MH17 Crash: Heavy shelling delays search

MH17 Crash: Heavy shelling delays search

PETALING JAYA - The team of Malaysian policemen arrived safely at the MH17 crash site in Donetsk, Ukraine, to join the Dutch and Australian forces already there.

Confirming this, Home Minister Datuk Seri Dr Ahmad Zahid Hamidi said the search and retrieval of evidence by the 21-man team was, however, delayed due to shelling taking place between separatists and the Ukrainian forces.

 "On their way to the crash site, the team, which was heavily guarded by authorities, saw that there was a lot of destruction," he said.

"For their own safety, the separatists have not allowed the team to begin their search. The team is taking cover at an area by the roadside near the location," he said.

"The team, headed by Inspector General of Police Tan Sri Khalid Abu Bakar, would wait until the situation was safer and more stable," said Dr Ahmad Zahid, adding that the team, however, managed to search an area of 6sq km.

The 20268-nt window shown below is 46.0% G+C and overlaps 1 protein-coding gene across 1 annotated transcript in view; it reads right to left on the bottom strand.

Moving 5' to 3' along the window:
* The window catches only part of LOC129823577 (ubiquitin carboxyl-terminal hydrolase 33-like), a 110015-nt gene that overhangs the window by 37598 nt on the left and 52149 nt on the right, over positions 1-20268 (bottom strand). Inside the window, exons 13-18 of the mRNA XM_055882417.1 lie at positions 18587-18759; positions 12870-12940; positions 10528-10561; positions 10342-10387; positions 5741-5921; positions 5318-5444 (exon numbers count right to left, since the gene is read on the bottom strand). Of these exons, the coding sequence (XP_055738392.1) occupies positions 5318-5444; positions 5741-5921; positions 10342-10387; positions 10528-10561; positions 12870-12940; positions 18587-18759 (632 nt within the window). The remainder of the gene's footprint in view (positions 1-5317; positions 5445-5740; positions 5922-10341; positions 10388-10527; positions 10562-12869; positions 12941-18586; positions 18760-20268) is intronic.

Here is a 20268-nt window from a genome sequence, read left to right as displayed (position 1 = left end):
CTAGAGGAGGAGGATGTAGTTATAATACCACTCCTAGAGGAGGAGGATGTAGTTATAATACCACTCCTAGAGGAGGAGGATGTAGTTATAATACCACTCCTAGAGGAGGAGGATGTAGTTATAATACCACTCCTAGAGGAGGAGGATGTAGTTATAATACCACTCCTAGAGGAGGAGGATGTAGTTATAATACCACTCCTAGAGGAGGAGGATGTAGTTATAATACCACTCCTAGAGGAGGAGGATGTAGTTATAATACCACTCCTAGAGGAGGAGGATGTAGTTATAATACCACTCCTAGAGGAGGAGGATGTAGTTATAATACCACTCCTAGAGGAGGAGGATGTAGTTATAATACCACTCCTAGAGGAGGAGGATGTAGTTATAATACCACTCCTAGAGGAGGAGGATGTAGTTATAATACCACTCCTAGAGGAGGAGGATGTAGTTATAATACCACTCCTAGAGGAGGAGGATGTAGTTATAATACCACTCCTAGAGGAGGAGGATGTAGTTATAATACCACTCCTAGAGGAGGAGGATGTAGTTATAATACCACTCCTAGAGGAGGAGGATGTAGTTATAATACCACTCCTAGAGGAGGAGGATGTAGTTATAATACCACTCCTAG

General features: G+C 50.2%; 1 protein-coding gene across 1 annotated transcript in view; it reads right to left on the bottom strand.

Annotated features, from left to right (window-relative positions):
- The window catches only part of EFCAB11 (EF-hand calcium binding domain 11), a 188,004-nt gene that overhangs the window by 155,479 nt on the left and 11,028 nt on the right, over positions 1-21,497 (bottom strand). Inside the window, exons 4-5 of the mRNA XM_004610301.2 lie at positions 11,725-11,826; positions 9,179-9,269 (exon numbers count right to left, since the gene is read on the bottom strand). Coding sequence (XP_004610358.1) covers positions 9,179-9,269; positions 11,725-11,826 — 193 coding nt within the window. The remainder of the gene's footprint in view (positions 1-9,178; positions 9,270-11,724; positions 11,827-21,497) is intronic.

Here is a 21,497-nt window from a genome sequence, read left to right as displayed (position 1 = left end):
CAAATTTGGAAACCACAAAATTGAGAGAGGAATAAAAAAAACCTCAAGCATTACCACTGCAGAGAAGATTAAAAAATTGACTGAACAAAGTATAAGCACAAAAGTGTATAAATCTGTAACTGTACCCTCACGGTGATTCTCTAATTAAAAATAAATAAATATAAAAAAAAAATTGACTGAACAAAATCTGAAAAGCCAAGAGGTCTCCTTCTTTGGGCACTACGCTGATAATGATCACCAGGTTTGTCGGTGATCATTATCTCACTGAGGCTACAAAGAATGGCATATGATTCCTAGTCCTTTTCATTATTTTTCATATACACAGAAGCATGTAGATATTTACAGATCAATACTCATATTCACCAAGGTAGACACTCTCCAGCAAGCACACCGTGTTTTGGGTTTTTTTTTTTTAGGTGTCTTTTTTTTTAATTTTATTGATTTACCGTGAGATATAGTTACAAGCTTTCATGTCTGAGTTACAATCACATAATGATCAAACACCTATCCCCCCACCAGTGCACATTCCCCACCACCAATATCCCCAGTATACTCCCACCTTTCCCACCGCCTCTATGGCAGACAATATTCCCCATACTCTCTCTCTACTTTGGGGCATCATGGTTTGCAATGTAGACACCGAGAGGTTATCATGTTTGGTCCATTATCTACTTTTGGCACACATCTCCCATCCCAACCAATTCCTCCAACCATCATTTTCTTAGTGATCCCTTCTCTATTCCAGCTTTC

Earlier, the Organisation for Security and Cooperation in Europe (OSCE) said over Twitter that it encountered trouble in accessing the crash site again.

"International experts, Special Monitoring Mission to Ukraine (SMMU) monitors, have arrived in the region of MH17 crash site but are remaining stationary pending further security assessments," it said, adding that there were eight monitors as well as 100 experts and detector dogs.

According to a Dutch government statement, 70 police investigators were searching the various areas around the crash site.

In the latest round of finger pointing, the Russian Federation claimed that Ukrainian forces, including reservists manning the BUK-M1 anti-aircraft system, might have launched the missile during drills which went awry on July 17.

"Low level of competence could have led to the situation and the unauthorised launch of a rocket," said the Russia Embassy here. "The possibility of hitting the aircraft in this case was almost 100 per cent," it said, adding that training to operate the system took six months for privates and three years for officers.

 

 

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